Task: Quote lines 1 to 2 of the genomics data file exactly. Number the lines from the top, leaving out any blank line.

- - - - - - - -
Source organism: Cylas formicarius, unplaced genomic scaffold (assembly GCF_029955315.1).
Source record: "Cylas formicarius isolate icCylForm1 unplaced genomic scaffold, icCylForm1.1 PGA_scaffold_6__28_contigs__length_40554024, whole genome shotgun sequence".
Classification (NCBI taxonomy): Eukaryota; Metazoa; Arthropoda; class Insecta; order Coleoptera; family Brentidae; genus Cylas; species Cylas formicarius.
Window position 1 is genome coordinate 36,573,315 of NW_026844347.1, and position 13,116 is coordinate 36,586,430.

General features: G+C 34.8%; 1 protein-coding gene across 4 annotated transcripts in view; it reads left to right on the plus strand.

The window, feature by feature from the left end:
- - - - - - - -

Source organism: Cylas formicarius, unplaced genomic scaffold (assembly GCF_029955315.1).
Source record: "Cylas formicarius isolate icCylForm1 unplaced genomic scaffold, icCylForm1.1 PGA_scaffold_6__28_contigs__length_40554024, whole genome shotgun sequence".